RKO Radio Pictures, 95m 25s
At the time of this writing, I have evaluated over 50 film noirs in this blog. That I only now am getting to the very influential MURDER, MY SWEET seems like an oversight of some kind, since director Edward Dmytryk's intriguing film is so evocative of the noir cycle that flourished in the mid-to-late 1940s. It is based on the Raymond Chandler novel FAREWELL, MY LOVELY (1940), the second of his works to feature Philip Marlowe. The widespread urban corruption that informed Chandler's novel would become a given as the film noir movement of the 1940s developed, with MURDER, MY SWEET having served as a major catalyst.
The sometimes downright perplexing storyline requires close attention to follow, but the driving force behind the narrative is simple enough. Fresh from an 8-year prison term, Moose Malloy (Mike Mazurki) seeks his old flame Velma Valento, a cute, leggy showgirl. More brawn than brains, the intense personality Malloy appears in the LA-based office of Philip Marlowe (Dick Powell), a cynical PI and former cop who was fired by the DA for incessant backtalk. Somewhat reluctant but in need of the work, Marlowe agrees to accompany Malloy to an establishment that once employed Velma. However, the place is under new ownership and nobody present knows anything about Velma. Without the violently impatient presence of the abrasive lug Malloy, Marlowe visits the nightclub’s previous owner Jessie Florian (Esther Howard), who at first denies knowing Velma, only to later claim Velma is dead. The following day, Marlowe accepts money, again with some hesitance, from the effeminate Lindsay Marriott (Douglas Walton), who wants the private detective to accompany him to a nighttime location where payment is to be made to recover some stolen jewelry. Marlowe gets knocked out for his trouble, and delivers one of film noir's most emblematic lines of dialog:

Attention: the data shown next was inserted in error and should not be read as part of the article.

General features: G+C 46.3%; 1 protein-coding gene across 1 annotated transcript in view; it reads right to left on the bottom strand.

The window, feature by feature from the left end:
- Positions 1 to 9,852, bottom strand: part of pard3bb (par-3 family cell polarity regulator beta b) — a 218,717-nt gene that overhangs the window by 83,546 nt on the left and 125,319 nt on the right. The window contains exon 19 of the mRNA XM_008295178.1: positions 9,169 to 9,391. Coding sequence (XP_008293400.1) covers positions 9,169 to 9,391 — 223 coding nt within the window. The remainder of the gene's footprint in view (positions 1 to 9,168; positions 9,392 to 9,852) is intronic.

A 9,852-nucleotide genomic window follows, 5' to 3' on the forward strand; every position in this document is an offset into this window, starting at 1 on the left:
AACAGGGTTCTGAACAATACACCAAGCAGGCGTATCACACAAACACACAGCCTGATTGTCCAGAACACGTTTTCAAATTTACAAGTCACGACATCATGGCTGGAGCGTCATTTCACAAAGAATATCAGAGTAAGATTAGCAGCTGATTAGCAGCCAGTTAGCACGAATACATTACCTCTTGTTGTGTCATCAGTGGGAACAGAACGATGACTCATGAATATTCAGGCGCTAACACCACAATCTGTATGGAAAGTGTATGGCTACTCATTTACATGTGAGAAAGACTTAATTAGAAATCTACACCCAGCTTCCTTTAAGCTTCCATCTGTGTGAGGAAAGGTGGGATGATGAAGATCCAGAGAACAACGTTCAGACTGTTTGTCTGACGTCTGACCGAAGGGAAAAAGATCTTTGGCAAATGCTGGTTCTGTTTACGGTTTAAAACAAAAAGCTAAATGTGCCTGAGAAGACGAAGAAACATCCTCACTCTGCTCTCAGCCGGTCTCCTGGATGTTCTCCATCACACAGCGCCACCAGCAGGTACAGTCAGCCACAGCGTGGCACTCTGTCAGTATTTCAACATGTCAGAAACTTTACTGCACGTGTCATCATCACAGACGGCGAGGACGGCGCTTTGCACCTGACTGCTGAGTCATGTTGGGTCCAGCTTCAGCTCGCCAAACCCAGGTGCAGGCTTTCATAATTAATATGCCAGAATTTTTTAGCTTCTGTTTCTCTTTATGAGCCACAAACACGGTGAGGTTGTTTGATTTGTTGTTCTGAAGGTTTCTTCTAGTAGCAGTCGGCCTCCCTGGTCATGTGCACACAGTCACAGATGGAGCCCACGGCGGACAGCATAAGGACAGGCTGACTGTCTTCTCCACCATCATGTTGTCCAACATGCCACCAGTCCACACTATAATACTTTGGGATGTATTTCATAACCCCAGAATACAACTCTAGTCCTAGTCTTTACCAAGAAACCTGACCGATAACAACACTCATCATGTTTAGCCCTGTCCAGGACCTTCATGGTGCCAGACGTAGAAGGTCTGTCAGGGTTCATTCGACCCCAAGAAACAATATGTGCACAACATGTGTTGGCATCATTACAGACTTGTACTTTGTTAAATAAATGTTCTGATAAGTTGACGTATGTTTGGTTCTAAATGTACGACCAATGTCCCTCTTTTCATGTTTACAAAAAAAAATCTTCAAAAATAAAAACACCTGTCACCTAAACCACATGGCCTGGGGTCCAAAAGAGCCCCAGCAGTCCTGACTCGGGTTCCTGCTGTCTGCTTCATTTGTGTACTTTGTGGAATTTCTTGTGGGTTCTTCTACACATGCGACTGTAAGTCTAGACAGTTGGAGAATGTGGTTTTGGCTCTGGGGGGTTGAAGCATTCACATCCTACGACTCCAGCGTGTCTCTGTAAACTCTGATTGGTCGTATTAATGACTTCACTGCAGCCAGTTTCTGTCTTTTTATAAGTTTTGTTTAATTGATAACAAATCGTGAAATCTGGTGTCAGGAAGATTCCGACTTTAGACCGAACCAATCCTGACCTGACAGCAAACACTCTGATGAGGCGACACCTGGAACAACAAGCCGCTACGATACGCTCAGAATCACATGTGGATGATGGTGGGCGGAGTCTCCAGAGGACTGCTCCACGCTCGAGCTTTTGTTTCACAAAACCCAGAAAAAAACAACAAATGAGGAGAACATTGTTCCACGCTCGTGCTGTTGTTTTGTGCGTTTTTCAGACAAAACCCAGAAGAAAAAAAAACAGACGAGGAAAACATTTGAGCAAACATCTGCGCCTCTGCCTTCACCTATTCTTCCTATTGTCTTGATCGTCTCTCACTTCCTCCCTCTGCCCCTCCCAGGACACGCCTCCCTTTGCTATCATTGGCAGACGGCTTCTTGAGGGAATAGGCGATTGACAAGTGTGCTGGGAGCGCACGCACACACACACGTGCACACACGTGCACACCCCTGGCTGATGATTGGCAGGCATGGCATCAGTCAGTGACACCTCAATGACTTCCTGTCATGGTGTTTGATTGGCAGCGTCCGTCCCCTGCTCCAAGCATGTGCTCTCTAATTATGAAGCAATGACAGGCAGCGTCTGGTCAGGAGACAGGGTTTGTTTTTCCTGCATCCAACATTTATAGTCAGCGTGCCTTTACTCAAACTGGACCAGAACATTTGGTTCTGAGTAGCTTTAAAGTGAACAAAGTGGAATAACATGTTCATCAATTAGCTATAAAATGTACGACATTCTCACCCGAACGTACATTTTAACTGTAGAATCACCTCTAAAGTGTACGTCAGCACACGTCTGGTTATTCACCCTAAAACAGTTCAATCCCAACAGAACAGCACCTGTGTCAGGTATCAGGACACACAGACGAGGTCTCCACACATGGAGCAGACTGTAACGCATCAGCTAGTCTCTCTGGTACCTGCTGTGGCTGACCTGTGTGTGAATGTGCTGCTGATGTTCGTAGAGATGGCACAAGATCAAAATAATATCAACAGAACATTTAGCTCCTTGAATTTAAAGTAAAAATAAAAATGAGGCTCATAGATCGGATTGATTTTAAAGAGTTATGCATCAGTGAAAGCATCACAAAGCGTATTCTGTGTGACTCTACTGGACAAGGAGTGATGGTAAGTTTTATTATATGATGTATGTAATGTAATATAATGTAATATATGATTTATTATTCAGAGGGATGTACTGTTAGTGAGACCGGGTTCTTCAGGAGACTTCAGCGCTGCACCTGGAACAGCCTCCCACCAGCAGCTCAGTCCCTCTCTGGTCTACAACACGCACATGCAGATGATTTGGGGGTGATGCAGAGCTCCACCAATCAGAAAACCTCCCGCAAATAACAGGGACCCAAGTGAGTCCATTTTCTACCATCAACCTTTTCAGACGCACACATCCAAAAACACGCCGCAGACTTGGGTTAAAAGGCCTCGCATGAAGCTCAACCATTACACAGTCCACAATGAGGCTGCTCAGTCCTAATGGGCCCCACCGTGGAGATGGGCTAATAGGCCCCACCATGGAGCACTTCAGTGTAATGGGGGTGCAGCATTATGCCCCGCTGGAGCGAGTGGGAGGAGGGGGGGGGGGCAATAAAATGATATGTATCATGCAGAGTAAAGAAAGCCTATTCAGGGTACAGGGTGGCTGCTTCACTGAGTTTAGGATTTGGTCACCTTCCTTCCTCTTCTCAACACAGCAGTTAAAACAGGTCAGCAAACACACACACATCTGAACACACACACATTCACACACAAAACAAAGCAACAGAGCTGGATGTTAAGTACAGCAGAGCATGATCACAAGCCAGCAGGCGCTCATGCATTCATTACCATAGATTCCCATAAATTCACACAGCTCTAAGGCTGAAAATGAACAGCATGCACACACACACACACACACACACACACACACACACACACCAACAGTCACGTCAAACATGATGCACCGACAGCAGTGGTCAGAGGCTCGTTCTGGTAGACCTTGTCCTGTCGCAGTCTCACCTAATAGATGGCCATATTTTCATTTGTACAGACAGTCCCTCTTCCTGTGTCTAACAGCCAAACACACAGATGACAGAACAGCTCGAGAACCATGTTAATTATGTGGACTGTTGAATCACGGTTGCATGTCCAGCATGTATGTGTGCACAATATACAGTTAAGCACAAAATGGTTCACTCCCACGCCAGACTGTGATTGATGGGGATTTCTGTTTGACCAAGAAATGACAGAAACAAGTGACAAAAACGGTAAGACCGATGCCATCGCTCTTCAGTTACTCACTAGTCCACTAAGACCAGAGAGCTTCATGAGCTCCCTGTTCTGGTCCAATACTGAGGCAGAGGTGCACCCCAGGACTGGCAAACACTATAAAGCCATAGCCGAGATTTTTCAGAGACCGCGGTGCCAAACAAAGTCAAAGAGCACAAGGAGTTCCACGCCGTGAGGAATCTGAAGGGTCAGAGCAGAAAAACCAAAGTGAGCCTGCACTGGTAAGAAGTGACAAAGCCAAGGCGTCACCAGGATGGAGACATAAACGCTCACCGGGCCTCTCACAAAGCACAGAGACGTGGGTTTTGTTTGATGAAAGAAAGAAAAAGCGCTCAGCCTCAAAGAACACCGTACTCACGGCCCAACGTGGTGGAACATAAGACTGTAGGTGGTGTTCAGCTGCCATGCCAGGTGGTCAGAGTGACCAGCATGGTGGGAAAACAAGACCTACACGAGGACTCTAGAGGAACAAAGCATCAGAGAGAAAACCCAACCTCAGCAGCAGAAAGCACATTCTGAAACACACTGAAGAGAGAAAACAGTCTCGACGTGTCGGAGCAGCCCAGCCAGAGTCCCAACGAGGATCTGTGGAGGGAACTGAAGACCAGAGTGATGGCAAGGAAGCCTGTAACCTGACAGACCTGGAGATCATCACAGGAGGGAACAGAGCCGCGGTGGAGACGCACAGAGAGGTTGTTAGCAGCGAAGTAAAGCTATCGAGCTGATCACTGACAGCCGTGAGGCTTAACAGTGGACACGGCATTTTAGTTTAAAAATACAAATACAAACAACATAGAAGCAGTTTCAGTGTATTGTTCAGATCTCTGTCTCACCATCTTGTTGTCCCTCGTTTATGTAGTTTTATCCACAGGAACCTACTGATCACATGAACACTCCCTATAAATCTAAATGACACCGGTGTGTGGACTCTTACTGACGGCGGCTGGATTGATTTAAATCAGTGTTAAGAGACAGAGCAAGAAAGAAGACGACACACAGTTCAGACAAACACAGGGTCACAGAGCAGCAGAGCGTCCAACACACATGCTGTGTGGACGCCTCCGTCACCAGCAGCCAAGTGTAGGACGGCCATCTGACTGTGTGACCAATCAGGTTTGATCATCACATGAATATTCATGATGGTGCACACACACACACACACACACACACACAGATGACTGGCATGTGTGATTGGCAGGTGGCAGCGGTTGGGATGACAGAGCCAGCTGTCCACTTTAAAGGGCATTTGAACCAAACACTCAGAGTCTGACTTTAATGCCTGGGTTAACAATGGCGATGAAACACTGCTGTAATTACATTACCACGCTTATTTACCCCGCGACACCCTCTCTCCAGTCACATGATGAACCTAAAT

"I caught the blackjack right behind my ear. A black pool opened up at my feet. I dived in. It had no bottom."
Marlowe awakens to learn Marriott has been iced. The remaining plot is as challenging for the viewer to navigate as it is for our main protagonist ("I don't know which side anybody's on. I don't even know who's playing today."). At the exposition, Marlowe's ordeal is expressed tellingly in a police interrogation setting. Our guide through the noir universe has bandages that cover his eyes when we first meet him. In other words, our voice of guidance will be that of a blind man. The narrative structure is dominated by flashbacks, with only the beginning and end of the film set in the present. MURDER, MY SWEET is layered with surreal visuals that imply ambiguity, along with low camera angles that convey character entrapment. The mid-1940s noir movement would become noted for this approach, as well as the persistent narration that complements the mostly nocturnal environments. Marlowe is knocked cold repeatedly as he makes his way through this nightmare in black and white. After a meeting with mysterious intellectual Jules Amthor (Otto Kruger), the resourceful Marlowe must prove his toughness during an uncomfortable spell when he is under the disorienting influence of narcotics. His hallucinatory spider webs take over the frame and effectively immerse the viewer into the featured protagonist's regrettable situation, which recalls the torture of Ed Beaumont (Alan Ladd) in THE GLASS KEY (1942). The expressionistic dream sequence was captured by cinematographer Harry J. Wild, a man who would lens a staggering amount of subsequent noir films, i.e. NOCTURNE (1946), PITFALL (1948), THE THREAT (1949) and the very impressive but seldom referenced WALK SOFTLY, STRANGER (1950).
|Story of a blind man|
|A manifestation of an urban wasteland appears|
|Real-life chess match?|